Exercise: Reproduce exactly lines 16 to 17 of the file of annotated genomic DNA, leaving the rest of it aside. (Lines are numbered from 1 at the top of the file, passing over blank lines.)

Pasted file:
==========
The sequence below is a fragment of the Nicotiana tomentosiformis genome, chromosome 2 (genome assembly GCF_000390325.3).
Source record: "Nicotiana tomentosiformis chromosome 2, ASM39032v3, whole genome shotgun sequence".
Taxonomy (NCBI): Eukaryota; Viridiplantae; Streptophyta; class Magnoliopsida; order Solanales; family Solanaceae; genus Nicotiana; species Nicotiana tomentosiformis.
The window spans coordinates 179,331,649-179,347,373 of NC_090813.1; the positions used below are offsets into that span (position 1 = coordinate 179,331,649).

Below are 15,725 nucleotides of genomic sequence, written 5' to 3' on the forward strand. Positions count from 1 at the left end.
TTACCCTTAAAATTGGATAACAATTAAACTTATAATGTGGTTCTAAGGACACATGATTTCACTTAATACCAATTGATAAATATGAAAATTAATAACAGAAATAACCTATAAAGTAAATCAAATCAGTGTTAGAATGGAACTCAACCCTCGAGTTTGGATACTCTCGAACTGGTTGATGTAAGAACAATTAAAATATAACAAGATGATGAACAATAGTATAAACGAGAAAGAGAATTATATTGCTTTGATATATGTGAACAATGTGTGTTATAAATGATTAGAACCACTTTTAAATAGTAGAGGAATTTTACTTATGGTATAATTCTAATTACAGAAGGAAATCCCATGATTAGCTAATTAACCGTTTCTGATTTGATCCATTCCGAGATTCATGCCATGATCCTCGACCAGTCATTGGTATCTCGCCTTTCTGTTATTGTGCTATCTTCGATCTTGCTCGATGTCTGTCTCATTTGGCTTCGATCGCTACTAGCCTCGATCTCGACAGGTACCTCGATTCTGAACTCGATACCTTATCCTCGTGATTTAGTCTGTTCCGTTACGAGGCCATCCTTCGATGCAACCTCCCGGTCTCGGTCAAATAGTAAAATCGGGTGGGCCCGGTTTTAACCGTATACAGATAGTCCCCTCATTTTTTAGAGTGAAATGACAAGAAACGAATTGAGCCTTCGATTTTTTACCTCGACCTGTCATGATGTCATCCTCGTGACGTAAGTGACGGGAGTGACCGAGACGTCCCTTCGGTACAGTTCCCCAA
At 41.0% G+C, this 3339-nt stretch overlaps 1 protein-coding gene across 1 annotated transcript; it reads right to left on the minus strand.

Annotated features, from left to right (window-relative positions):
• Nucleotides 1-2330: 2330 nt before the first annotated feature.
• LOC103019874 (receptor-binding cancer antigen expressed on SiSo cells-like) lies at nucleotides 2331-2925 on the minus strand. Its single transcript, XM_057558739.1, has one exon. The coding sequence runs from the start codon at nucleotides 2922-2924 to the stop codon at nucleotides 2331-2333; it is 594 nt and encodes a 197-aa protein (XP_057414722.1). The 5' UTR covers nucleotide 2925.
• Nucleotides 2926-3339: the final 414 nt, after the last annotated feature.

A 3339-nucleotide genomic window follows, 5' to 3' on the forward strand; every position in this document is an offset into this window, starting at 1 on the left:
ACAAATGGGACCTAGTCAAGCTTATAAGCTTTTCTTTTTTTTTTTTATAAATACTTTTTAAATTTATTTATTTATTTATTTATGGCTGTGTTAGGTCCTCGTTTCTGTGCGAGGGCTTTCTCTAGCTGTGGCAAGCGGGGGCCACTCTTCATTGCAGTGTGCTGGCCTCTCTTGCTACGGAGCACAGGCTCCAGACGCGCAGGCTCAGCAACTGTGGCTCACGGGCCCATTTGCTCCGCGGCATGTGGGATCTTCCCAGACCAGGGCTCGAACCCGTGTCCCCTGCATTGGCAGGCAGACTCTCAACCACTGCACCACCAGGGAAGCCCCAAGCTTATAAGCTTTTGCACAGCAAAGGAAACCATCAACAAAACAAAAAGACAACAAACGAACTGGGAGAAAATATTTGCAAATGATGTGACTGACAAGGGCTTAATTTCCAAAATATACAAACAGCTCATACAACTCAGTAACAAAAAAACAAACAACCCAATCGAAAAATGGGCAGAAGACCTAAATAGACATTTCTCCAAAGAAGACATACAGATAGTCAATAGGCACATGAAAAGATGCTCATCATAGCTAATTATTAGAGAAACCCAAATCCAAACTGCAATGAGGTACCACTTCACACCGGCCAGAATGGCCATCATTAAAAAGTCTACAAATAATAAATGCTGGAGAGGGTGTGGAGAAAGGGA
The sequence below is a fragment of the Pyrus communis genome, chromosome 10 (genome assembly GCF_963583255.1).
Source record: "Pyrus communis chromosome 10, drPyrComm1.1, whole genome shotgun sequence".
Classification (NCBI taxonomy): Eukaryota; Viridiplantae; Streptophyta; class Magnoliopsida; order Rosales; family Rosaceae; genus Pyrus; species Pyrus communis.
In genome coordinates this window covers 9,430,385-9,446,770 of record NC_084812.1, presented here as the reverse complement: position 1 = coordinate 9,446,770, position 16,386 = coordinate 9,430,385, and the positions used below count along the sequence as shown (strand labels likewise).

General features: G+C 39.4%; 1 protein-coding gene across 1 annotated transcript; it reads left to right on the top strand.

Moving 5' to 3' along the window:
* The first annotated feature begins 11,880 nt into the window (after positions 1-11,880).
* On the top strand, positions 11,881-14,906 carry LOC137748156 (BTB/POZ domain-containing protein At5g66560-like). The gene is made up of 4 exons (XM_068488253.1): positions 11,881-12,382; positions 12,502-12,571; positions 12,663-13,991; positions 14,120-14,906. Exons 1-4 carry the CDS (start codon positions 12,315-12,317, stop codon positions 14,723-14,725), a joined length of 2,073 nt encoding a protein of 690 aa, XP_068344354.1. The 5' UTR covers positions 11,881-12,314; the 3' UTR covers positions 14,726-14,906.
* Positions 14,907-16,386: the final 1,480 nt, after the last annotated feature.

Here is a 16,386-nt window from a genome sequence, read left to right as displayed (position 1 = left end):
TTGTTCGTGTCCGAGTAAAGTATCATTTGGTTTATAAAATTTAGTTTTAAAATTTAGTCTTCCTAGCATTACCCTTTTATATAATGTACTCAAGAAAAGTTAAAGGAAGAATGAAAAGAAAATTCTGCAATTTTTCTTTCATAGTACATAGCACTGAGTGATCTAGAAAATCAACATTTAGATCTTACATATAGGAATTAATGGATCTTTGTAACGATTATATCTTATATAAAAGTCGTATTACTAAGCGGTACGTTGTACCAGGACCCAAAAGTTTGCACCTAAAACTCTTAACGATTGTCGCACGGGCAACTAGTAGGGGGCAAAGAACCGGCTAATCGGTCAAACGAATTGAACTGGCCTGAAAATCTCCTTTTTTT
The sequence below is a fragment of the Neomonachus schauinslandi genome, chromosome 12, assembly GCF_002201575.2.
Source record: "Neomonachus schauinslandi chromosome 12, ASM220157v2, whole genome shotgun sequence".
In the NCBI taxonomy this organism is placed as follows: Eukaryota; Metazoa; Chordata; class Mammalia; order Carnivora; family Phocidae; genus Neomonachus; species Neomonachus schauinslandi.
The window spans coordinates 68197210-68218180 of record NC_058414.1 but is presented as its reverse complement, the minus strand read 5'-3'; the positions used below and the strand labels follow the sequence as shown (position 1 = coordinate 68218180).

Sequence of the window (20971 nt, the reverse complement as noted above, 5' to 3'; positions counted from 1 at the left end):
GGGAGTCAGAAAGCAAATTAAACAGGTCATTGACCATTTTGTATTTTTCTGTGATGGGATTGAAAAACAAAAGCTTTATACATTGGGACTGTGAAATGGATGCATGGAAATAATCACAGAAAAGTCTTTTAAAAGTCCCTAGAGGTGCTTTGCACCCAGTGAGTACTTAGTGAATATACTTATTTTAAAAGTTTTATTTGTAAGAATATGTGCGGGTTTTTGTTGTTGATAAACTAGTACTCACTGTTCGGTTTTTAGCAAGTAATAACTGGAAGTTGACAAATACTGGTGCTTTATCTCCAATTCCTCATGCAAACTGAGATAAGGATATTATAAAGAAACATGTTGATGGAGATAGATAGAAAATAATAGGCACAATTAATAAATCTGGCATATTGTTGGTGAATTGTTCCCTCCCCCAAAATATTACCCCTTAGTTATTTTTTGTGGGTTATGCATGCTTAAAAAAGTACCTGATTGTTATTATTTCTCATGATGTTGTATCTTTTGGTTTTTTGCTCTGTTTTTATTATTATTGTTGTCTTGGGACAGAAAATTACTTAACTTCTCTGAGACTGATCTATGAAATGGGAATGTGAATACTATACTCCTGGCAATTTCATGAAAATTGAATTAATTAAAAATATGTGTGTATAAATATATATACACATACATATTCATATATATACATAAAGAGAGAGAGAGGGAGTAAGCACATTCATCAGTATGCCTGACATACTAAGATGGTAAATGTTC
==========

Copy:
Classification (NCBI taxonomy): Eukaryota; Viridiplantae; Streptophyta; class Magnoliopsida; order Rosales; family Rosaceae; genus Pyrus; species Pyrus communis.
In genome coordinates this window covers 9,430,385-9,446,770 of record NC_084812.1, presented here as the reverse complement: position 1 = coordinate 9,446,770, position 16,386 = coordinate 9,430,385, and the positions used below count along the sequence as shown (strand labels likewise).